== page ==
Radio

SMS Dresden before scuttling

For my tenth contribution to the Road to War series on ABC New England today, I discussed how the mutual naval blockades between Britain and Germany were becoming more total. In this week in 1915, Britain extended its blockade of Germany; the German unrestricted submarine blockade began to sink greater numbers of ships, including one of the British blockaders; Germany acknowledged that it would have to pay the United States for sinking one of its merchant ships; and, off the Chilean island of Más a Tierra, the British intercepted the German raider SMS Dresden (above, just before its scuttling). So there was a lot going on in the economic war at sea.

Image source: Wikimedia.

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I'd forgotten that today was the 70th anniversary of the Dresden firestorm, but luckily the producers of Up All Night on BBC Radio 5 Live remembered. I spoke to presenter Dotun Adebayo and fellow historian Raymond Sun this afternoon (just before 5am Greenwich Mean Time), and for the next 29 days you can listen to our conversation here (the recording is the whole programme, 4 hours long, so skip to about 3:47:15).

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U-9

Today I made my ninth contribution to ABC New England's Road to War series, talking about U-boats (AKA 'the Zeppelins of the sea') and their advantages and disadvantages in warfare. More specifically, I spoke about the German declaration on 4 February 1915 of unlimited submarine warfare in the seas around Britain, switching from their previous Kleinkrieg strategy of targeting warships in order to reduce the British surface superiority (U-9, above, sank three armoured cruisers in one engagement alone). I put this into the context of erosion of international law with the British imposition of a North Sea blockade the previous November, as well as the increasing readiness to attack civilian targets directly, as evidenced by the naval bombardment of Hartlepool, Scarborough and Whitby in December and the aerial bombardment of Norfolk in January.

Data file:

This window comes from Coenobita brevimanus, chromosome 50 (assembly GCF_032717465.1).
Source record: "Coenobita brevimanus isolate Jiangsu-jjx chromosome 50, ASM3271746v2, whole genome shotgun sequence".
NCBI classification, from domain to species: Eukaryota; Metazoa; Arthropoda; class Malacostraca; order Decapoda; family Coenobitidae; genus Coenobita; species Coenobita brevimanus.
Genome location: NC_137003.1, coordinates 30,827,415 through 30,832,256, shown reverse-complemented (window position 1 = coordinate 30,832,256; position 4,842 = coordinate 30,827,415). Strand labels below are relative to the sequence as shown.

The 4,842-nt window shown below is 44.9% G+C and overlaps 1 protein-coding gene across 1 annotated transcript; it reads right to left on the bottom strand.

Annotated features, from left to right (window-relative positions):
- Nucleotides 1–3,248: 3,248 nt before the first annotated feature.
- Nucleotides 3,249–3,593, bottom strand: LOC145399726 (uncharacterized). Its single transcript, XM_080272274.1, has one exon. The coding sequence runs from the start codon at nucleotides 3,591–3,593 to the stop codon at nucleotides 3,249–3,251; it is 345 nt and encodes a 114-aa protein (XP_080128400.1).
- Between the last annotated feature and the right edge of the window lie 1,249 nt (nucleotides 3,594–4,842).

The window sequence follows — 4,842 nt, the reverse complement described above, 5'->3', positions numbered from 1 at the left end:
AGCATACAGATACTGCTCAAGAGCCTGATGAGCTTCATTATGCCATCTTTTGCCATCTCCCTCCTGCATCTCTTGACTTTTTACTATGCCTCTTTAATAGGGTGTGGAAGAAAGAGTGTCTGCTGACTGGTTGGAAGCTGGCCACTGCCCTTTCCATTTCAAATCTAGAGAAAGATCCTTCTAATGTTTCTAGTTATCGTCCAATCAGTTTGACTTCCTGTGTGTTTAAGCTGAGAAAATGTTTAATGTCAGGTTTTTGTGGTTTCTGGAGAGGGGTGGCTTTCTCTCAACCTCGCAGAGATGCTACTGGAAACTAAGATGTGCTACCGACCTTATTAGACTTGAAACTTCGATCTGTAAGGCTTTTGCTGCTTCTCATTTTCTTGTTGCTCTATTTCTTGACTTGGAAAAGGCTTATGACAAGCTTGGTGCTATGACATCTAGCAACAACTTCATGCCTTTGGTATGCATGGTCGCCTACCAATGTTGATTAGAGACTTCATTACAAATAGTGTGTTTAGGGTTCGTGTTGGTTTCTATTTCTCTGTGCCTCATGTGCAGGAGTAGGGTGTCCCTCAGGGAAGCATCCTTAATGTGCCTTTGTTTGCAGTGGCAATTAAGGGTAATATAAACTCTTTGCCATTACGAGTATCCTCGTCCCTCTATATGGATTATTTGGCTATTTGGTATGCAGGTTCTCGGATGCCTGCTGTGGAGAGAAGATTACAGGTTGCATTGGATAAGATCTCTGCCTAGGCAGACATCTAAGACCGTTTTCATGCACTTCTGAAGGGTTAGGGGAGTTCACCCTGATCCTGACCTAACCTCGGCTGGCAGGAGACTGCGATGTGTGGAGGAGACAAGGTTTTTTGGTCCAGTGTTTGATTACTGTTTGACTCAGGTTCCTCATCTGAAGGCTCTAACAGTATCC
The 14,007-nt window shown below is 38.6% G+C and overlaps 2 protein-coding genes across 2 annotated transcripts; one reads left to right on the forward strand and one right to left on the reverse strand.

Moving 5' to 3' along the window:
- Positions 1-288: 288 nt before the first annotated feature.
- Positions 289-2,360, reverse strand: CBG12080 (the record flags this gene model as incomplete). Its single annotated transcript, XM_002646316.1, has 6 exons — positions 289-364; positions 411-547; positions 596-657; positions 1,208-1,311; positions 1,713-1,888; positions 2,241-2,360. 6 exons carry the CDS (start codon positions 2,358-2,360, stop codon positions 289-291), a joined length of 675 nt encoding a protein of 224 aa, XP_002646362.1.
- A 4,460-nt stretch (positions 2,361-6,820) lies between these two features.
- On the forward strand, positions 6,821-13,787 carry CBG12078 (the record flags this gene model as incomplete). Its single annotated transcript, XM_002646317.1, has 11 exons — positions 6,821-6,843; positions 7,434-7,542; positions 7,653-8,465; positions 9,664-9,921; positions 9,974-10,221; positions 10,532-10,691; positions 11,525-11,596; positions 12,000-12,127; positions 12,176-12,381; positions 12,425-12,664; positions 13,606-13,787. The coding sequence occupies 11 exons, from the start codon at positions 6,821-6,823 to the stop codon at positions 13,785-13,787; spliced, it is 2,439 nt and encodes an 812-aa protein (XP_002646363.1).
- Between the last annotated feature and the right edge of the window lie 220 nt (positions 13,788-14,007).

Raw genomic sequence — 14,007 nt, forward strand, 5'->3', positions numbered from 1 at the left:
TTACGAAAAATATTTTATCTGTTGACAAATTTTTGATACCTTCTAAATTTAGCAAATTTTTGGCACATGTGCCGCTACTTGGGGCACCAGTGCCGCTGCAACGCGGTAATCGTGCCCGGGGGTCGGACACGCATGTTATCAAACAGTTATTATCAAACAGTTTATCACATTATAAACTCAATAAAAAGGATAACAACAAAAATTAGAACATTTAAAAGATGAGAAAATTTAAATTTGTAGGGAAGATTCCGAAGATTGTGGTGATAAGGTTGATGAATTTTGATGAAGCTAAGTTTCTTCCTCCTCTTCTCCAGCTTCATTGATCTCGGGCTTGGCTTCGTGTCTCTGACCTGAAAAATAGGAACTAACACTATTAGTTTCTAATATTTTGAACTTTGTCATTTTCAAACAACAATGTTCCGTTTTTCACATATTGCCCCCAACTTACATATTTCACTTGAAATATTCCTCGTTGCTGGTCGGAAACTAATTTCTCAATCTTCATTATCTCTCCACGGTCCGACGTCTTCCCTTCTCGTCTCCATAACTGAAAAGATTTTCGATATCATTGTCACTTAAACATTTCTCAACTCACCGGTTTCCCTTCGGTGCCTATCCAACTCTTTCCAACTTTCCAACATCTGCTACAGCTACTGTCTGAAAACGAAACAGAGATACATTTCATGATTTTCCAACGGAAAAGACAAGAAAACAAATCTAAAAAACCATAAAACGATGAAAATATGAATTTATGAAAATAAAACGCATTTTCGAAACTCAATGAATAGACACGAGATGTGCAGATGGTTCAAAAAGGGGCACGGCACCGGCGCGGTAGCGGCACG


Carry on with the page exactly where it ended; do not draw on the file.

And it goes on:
Image source: naval-history.net.

Zeppelin L3

For my eighth contribution to The Road to War on ABC New England, I spoke about the first Zeppelin raid on Britain, on the night of 19 January 1915; certainly more consequential than the first air raid on Britain as it actually killed people in Great Yarmouth and King's Lynn in Norfolk. I talked about the Zeppelins themselves (including L3, above), why everyone assumed they would be used to bomb Britain, why they were not used at first, and why they finally were used nearly six months into the war. I also talked a little about the response to the raids, including the rumours which sprang up afterwards about German spies driving around in motor cars during the raid guiding the Zeppelins to their targets.

For more from me on this topic you could also check out this article by Shane Croucher in the International Business Times.

Image source: Love Great Yarmouth.

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Aircraft recognition poster, c. 1914

Back to back Roads to War! This week's topic is the most airminded yet: the first German air raids on Britain. I had to cheat slightly to fit them in, as technically I'm supposed to talk about the centenary events in the week leading up to the broadcast date, i.e 23 December, but the first German bomb didn't fall on British soil until 24 December. However, if you count bombs falling pointlessly into the sea off Dover pier then 21 December 1914 was the date of the first German air raid on Britain. That's not exactly exciting, so I also talked about the slightly more interesting Christmas Eve raid (which famously destroyed a Dover cabbage patch) and the even slightly more interesting Christmas Day raid (which led to the first aerial combat in British skies). Even so, that wasn't enough to fill up 15 minutes, so I also talked about the fear of aerial attack and (of course) phantom airships, including one over Hartlepool the second night after the bombardment which led to a rumour that the Germans were back and this time had landed, and hence to a minor exodus as people fled to the relative safety of Middlesbrough.

Image source: Online Bicycle Museum (!) Note the injunction for members of the public in country districts to report hostile aircraft to the authorities.

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Remember Scarborough!